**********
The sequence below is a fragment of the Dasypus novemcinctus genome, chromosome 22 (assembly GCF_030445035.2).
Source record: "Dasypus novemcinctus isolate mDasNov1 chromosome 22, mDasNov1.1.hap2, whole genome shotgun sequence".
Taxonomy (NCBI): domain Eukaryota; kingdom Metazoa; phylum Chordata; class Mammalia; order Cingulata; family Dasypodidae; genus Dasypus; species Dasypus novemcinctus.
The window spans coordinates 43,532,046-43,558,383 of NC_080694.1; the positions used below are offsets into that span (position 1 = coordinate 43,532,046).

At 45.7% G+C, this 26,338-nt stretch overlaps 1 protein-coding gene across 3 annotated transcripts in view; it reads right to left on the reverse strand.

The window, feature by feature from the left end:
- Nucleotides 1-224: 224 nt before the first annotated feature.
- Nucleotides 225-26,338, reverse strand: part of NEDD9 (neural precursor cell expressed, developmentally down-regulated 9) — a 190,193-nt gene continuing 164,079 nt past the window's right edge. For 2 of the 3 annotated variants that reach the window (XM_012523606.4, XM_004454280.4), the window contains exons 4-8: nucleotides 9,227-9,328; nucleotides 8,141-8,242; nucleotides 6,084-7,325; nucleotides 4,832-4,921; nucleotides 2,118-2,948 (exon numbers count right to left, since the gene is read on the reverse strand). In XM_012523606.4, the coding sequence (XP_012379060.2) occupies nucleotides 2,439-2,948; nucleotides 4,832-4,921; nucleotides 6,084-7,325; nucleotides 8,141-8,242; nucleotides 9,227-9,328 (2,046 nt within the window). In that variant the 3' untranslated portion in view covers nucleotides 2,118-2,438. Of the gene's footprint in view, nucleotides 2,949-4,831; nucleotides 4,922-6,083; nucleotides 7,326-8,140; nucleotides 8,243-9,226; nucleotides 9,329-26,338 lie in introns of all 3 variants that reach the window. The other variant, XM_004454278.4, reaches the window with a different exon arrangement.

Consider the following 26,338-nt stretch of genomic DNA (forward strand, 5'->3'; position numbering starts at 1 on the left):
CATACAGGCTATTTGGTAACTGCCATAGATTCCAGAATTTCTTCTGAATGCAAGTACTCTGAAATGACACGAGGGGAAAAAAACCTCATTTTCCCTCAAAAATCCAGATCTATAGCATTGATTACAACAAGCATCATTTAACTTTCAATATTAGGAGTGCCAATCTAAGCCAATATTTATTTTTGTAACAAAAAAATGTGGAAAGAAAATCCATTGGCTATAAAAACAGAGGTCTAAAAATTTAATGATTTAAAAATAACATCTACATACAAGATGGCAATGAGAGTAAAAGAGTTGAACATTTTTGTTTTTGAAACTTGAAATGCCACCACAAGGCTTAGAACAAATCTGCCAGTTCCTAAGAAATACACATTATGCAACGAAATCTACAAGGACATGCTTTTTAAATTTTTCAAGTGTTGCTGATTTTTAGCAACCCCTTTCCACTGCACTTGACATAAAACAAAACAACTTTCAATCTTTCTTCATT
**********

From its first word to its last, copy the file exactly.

The sequence below is a fragment of the Dasypus novemcinctus genome, chromosome 22 (assembly GCF_030445035.2).
Source record: "Dasypus novemcinctus isolate mDasNov1 chromosome 22, mDasNov1.1.hap2, whole genome shotgun sequence".
Taxonomy (NCBI): domain Eukaryota; kingdom Metazoa; phylum Chordata; class Mammalia; order Cingulata; family Dasypodidae; genus Dasypus; species Dasypus novemcinctus.
The window spans coordinates 43,532,046-43,558,383 of NC_080694.1; the positions used below are offsets into that span (position 1 = coordinate 43,532,046).

At 45.7% G+C, this 26,338-nt stretch overlaps 1 protein-coding gene across 3 annotated transcripts in view; it reads right to left on the reverse strand.

The window, feature by feature from the left end:
- Nucleotides 1-224: 224 nt before the first annotated feature.
- Nucleotides 225-26,338, reverse strand: part of NEDD9 (neural precursor cell expressed, developmentally down-regulated 9) — a 190,193-nt gene continuing 164,079 nt past the window's right edge. For 2 of the 3 annotated variants that reach the window (XM_012523606.4, XM_004454280.4), the window contains exons 4-8: nucleotides 9,227-9,328; nucleotides 8,141-8,242; nucleotides 6,084-7,325; nucleotides 4,832-4,921; nucleotides 2,118-2,948 (exon numbers count right to left, since the gene is read on the reverse strand). In XM_012523606.4, the coding sequence (XP_012379060.2) occupies nucleotides 2,439-2,948; nucleotides 4,832-4,921; nucleotides 6,084-7,325; nucleotides 8,141-8,242; nucleotides 9,227-9,328 (2,046 nt within the window). In that variant the 3' untranslated portion in view covers nucleotides 2,118-2,438. Of the gene's footprint in view, nucleotides 2,949-4,831; nucleotides 4,922-6,083; nucleotides 7,326-8,140; nucleotides 8,243-9,226; nucleotides 9,329-26,338 lie in introns of all 3 variants that reach the window. The other variant, XM_004454278.4, reaches the window with a different exon arrangement.

Consider the following 26,338-nt stretch of genomic DNA (forward strand, 5'->3'; position numbering starts at 1 on the left):
CATACAGGCTATTTGGTAACTGCCATAGATTCCAGAATTTCTTCTGAATGCAAGTACTCTGAAATGACACGAGGGGAAAAAAACCTCATTTTCCCTCAAAAATCCAGATCTATAGCATTGATTACAACAAGCATCATTTAACTTTCAATATTAGGAGTGCCAATCTAAGCCAATATTTATTTTTGTAACAAAAAAATGTGGAAAGAAAATCCATTGGCTATAAAAACAGAGGTCTAAAAATTTAATGATTTAAAAATAACATCTACATACAAGATGGCAATGAGAGTAAAAGAGTTGAACATTTTTGTTTTTGAAACTTGAAATGCCACCACAAGGCTTAGAACAAATCTGCCAGTTCCTAAGAAATACACATTATGCAACGAAATCTACAAGGACATGCTTTTTAAATTTTTCAAGTGTTGCTGATTTTTAGCAACCCCTTTCCACTGCACTTGACATAAAACAAAACAACTTTCAATCTTTCTTCATT